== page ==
For the past two weekends, Owen Farrell has presided over two dominant Saracens victories.
Beating Bath 17-71 in Somerset and then Wasps 56-15 at the StoneX Stadium, the 30-year-old will now turn his attentions back to international rugby.
Not playing for his country since the Six Nations earlier this year, he instead spent his summer in South Africa with the British and Irish Lions, coming off the bench in two of the three Tests against the Springboks in a series loss.
Not joined by his Saracens teammates Mako and Billy Vunipola or long-time friend George Ford in the England squad, there is a strong feeling that this is the start of a new era.
Eddie Jones has emphasised the need to refresh his squad with five campaigns between now and the 2023 Rugby World Cup in France. This process began in the Summer where the Australian capped the likes of Marcus Smith, Harry Randall and Adam Radwan during the summer.
It is, of course, Marcus Smith that has created the most headlines out of those three, the 22-year-old fly-half guiding Harlequins to a Premiership title, then joining Warren Gatland’s Lions in the southern hemisphere after winning caps against the USA and Canada at Twickenham.
With George Ford dropped from the squad, Smith is seen as the successor to the Leicester Tigers man, with Farrell impressed by what he has seen from the youngster.
“He is obviously a massive talent and a very exciting player,” Farrell said. “We have worked together before, he has been into camp before when he was a bit younger, we shared a room together and things like that in the past and it was good to know him a bit better in the summer.
Jersey bound ??— England Rugby (@EnglandRugby) October 25, 2021
Eddie Jones’ team heading off to Jersey this morning for a training camp. pic.twitter.com/HhFkLKKtMC
“He is a brilliant lad, and he is not just a very talented player, but a proper student of the game. That sounds a bit cliché, but I mean that he is really bothered about getting better, he is really bothered about understanding the game more and he loves chatting about rugby. So that made it easy for me to get on with him.”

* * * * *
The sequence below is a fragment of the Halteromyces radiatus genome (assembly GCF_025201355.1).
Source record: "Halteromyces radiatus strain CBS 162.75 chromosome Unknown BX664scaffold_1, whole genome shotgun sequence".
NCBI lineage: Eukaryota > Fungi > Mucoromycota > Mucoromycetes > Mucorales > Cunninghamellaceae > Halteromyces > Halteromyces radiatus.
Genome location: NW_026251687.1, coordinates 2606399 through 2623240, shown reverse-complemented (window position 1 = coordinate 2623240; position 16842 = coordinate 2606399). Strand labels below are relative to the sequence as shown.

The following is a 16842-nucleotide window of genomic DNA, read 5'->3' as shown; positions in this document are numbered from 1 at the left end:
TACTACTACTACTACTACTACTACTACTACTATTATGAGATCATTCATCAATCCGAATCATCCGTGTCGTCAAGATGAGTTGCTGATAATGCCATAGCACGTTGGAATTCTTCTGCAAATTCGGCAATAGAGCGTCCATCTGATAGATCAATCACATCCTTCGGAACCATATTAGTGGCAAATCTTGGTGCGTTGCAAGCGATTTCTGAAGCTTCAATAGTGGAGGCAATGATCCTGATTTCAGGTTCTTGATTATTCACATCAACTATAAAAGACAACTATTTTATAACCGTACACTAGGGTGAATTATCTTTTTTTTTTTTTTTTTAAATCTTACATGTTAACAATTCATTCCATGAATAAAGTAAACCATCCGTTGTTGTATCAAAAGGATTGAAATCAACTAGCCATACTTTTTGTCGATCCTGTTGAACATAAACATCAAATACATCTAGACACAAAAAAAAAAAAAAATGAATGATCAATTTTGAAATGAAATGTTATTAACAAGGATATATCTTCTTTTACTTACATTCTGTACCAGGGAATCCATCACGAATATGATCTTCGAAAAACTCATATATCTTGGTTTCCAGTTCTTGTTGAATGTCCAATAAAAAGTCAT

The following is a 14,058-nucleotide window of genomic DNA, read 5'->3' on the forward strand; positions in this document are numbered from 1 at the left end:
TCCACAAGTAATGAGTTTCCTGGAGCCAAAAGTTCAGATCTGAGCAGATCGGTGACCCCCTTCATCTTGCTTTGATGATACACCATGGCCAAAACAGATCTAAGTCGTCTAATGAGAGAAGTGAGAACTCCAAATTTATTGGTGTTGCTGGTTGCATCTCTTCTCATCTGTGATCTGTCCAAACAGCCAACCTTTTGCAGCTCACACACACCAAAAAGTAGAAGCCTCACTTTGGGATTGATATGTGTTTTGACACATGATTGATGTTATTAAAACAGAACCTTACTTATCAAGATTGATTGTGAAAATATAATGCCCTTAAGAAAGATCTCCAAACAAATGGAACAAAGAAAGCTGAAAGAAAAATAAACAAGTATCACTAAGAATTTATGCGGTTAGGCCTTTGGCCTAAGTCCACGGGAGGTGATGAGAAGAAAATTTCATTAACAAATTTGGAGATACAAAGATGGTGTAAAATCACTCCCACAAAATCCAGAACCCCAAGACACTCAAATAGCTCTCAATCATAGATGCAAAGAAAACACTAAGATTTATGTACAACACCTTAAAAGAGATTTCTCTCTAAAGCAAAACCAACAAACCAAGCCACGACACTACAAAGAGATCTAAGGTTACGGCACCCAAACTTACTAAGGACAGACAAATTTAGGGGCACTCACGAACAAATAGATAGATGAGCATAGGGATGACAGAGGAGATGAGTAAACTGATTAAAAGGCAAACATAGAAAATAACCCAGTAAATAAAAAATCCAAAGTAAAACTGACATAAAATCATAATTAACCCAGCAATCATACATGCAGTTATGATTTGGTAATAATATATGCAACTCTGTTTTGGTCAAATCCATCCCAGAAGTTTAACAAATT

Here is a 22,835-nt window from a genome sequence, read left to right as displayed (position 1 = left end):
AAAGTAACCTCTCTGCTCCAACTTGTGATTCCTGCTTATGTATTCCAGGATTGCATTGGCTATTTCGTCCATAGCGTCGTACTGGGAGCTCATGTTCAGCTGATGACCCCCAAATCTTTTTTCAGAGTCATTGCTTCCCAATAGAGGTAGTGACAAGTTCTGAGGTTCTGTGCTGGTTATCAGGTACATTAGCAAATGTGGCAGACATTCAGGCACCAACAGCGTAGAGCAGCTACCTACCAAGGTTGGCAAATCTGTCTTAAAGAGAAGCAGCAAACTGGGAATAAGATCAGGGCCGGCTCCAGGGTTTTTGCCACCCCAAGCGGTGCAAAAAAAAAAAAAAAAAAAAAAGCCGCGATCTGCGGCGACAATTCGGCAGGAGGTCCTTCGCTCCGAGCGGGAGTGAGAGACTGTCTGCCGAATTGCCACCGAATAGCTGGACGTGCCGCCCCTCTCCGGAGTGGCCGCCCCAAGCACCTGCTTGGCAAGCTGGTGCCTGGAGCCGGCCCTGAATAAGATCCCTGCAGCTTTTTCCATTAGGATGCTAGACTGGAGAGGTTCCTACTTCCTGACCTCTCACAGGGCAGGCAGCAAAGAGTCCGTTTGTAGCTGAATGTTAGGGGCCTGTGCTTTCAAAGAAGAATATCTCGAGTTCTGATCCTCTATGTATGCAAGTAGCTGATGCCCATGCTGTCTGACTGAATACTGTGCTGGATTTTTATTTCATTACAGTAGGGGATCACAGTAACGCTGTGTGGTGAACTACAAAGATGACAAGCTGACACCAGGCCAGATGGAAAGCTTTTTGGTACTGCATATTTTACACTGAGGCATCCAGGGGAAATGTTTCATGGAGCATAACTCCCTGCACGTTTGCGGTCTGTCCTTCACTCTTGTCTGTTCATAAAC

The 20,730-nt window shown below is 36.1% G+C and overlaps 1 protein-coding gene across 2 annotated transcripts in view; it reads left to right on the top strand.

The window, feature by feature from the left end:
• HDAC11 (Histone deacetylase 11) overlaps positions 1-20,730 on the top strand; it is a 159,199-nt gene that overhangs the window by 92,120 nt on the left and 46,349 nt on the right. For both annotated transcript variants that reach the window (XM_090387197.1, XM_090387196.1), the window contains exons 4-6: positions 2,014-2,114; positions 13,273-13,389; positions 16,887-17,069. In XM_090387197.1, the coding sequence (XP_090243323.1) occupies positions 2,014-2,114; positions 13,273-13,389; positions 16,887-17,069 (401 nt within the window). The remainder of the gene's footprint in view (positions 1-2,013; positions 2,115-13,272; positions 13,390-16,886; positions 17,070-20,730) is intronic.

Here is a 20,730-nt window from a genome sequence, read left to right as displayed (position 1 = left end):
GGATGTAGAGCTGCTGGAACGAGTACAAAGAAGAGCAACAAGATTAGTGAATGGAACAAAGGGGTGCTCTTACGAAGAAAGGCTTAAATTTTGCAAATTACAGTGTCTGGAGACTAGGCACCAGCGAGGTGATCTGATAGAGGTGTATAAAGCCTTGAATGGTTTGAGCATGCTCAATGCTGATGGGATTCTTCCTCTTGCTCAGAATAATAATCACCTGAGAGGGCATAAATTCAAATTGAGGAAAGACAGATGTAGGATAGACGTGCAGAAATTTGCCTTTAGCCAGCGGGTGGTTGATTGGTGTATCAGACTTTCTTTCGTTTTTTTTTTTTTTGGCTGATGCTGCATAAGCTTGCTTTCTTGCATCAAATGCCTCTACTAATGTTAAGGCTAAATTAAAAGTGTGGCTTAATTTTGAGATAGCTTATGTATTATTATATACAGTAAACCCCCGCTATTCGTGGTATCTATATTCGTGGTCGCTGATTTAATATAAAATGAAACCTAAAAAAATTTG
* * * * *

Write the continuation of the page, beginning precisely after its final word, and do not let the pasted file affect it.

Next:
Much like Farrell, Smith was thrust into the limelight at a young age and it feels as though the time is now for the Harlequins star. The pair are very much at the opposite ends of the spectrum, with Farrell approaching the 100-cap mark and Smith making his first steps into the Test match arena.
For Farrell it has been a year of immense difficulty, playing his domestic rugby in the Championship, with Eddie Jones cataloguing his captain’s struggles in September, citing the Saracens man having had Covid-19 before the Six Nations, playing in the Championship and a lack of high-quality rugby.
“I agree, I could have played better,” Farrell said when quizzed about his form this year. “There is parts of my game I want to get back to and do more of.
"But I came back this summer and couldn’t wait to get back playing for the club, couldn’t wait to enjoy being back out on the field again and that’s where I am at and I am excited not to see what is in front of us with this England team now.”
Since his last involvement with England, there have been plenty of changes. Naturally the players are constantly evolving, but it is the coaching group that has changed most. Richard Cockerill, Anthony Seibold and Martin Gleeson have joined Jones’ staff in West London, after Simon Amor, John Mitchell and Ed Robinson all moved on.
With that in mind, Farrell is hopeful that improvements can be made by England as this new group develops.
“Hopefully we’ll bring something a bit different,” Farrell said. “We have got new coaches, we have obviously got new coaches and we want to evolve. I don’t think the games turn out exactly the way that everybody wants them to, including ourselves, but what we will be doing is pushing to make sure that we get better.
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“We want to improve; we want to get better. Obviously, we have talked about this team kicking on, but ultimately, we want to win. We want to play well, and we want to win. That could be in any which way, but we want to evolve our game, so we’ll see when the games come around how they will play out, but we want to make sure that we are fighting to win these games.”
It was 12 months ago that Farrell and his teammates picked up an Autumn Nations Cup title playing a kicking style of rugby that got plenty groaning. Playing a similar style in the Six Nations, England faltered in that tournament, whilst the rugby played in the Lions series was also less than perfect.
What was a saviour in this time was the no holds barred manner in which the Premiership was played. Epitomised by Harlequins’ Premiership win, since the competition has returned it has been much of the same. Just looking at the last two games that Saracens have played, it is clear that tries haven’t been hard to come by.
Despite that, Farrell isn’t quick to say that the Autumn Nations Series will follow the same path.
“We will see that what the weather is like first,” he said. “The Premiership normally starts off pretty fast and it normally ends up fast. You had that finish to the Premiership last year, which was high scoring as well, but the big thing for us as a team is; we want to make sure we evolve.
“We want to be aggressive in the way that we play, but we have got to make sure we play in any way which the game presents. Whether that be the weather, the interpretation of the laws or just how the game is going at particular times.”